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Year : 2020  |  Volume : 10  |  Issue : 2  |  Page : 92-96

Multivessel percutaneous coronary intervention in midterm anastomotic failure of all grafts post CABG: An unpredictable enigma?

Department of Cardiology, Aayush Hospital, Vijayawada, Andhra Pradesh, India

Correspondence Address:
Dr. Raghuram Palaparti
Department of Cardiology, Aayush Hospitals, Ramachandra Nagar, Vijayawada - 520 008, Andhra Pradesh
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Source of Support: None, Conflict of Interest: None

DOI: 10.4103/JICC.JICC_5_20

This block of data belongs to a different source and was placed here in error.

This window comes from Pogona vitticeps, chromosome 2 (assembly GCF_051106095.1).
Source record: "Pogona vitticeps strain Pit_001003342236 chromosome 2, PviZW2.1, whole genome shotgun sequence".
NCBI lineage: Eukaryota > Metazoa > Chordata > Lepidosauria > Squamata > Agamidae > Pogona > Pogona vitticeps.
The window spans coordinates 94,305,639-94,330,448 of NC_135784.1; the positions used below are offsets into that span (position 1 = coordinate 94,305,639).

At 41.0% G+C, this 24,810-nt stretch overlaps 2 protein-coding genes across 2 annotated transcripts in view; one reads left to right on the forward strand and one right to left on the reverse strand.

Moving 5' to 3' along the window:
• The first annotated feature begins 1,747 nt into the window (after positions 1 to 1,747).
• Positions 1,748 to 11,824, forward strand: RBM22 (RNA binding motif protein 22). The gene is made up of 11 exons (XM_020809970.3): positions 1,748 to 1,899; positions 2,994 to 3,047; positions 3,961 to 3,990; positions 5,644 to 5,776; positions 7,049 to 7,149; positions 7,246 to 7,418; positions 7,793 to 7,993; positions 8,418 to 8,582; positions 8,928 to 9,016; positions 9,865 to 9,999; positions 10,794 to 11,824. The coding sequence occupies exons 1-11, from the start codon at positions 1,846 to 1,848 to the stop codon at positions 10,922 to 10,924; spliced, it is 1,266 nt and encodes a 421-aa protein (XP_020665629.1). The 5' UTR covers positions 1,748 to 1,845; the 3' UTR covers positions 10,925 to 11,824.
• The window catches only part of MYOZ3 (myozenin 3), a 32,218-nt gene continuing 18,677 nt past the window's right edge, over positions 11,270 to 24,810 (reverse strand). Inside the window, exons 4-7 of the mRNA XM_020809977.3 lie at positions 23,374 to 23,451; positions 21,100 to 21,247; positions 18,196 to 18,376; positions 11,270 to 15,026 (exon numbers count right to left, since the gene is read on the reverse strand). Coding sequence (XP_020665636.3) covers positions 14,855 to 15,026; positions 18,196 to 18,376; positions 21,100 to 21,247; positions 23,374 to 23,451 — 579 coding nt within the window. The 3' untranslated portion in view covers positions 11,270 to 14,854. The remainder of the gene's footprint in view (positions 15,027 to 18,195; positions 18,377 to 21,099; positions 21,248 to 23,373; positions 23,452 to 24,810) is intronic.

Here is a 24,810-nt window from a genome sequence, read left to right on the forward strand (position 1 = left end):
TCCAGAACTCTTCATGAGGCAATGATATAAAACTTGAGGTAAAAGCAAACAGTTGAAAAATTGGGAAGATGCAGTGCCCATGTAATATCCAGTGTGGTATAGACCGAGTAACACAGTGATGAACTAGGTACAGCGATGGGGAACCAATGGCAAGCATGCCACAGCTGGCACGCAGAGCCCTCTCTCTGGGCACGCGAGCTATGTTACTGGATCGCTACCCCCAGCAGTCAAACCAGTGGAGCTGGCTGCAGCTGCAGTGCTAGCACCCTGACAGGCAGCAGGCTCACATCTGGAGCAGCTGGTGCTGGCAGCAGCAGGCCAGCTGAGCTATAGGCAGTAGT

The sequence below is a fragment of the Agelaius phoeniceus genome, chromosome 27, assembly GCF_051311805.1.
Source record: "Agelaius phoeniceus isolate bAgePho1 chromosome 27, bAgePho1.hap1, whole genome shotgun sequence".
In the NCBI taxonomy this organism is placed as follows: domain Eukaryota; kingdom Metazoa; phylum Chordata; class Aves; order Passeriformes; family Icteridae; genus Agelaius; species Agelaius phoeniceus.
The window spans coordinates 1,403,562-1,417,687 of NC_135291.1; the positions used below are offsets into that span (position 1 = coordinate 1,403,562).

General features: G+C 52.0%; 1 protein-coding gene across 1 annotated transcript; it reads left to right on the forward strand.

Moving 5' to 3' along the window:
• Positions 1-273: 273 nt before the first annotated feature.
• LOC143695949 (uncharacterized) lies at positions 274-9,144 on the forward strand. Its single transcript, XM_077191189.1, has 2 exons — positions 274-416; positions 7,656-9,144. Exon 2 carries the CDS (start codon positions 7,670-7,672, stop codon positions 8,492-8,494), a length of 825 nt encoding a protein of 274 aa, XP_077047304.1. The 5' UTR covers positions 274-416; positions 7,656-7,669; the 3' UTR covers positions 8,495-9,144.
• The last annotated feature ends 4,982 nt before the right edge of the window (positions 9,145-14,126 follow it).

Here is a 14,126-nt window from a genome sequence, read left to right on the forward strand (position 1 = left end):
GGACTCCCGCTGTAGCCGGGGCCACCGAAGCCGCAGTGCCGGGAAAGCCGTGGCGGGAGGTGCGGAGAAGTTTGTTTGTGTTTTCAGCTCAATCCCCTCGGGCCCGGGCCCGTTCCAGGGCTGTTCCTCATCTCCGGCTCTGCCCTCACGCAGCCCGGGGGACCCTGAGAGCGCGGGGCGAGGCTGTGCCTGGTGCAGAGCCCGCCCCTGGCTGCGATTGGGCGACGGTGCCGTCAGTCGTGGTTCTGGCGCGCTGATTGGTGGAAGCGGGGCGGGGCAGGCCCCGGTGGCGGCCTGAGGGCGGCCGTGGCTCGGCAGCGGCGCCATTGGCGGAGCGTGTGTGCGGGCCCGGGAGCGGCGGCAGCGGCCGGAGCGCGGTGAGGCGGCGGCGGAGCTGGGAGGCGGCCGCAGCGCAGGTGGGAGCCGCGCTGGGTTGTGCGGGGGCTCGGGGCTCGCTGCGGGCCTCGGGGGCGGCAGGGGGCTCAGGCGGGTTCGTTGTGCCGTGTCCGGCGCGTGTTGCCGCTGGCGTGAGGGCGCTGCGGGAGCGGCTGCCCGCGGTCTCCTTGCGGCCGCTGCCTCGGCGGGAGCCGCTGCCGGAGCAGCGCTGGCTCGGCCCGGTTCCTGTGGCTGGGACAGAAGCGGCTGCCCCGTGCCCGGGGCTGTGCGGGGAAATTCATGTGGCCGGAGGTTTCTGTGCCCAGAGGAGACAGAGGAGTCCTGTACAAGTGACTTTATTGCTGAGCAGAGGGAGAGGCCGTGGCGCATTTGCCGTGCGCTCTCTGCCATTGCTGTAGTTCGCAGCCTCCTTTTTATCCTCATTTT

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Coronary bypass graft failure can be divided into three temporal categories: Early (0–30 days), midterm (30 days to 1 year), or late (after 1 year). Early to midterm graft failure is still a significant problem in the clinical practice and often under reported. Here, we report a case of midterm failure of all grafts post CABG. A 56-year-old male presented to us with unstable angina and found to have triple vessel disease. He underwent CABG with left internal mammary artery (LIMA) to left anterior descending, venous grafts to diagonal and obtuse marginal. As ostial right coronary artery disease was moderate, it was not grafted. Three months later, he presented with acute coronary syndrome, acute heart failure, and moderate left ventricular (LV) dysfunction. Coronary and graft angiogram revealed critical anastomotic lesions of LIMA and both the venous grafts. Rapid progression of native vessel disease was also observed. He underwent successful multivessel percutaneous coronary intervention (PCI) with improvement in LV function. Midterm saphenous venous graft failure is mainly caused by neointimal hyperplasia leading to occlusive stenosis. Midterm failure of coronary artery bypass grafts is not a uniformly predictable response and has been the focus of extensive clinical research. Various mechanical strategies involving improvement of surgical techniques and various pharmacological strategies have been studied but did not address the problem adequately. PCI is the preferred strategy in these high-risk patients as it is less invasive and gives excellent results. Graft surveillance, early recognition of the problem and aggressive management has shown to improve the graft patency rates and decrease recurrent cardiovascular events in these patients.

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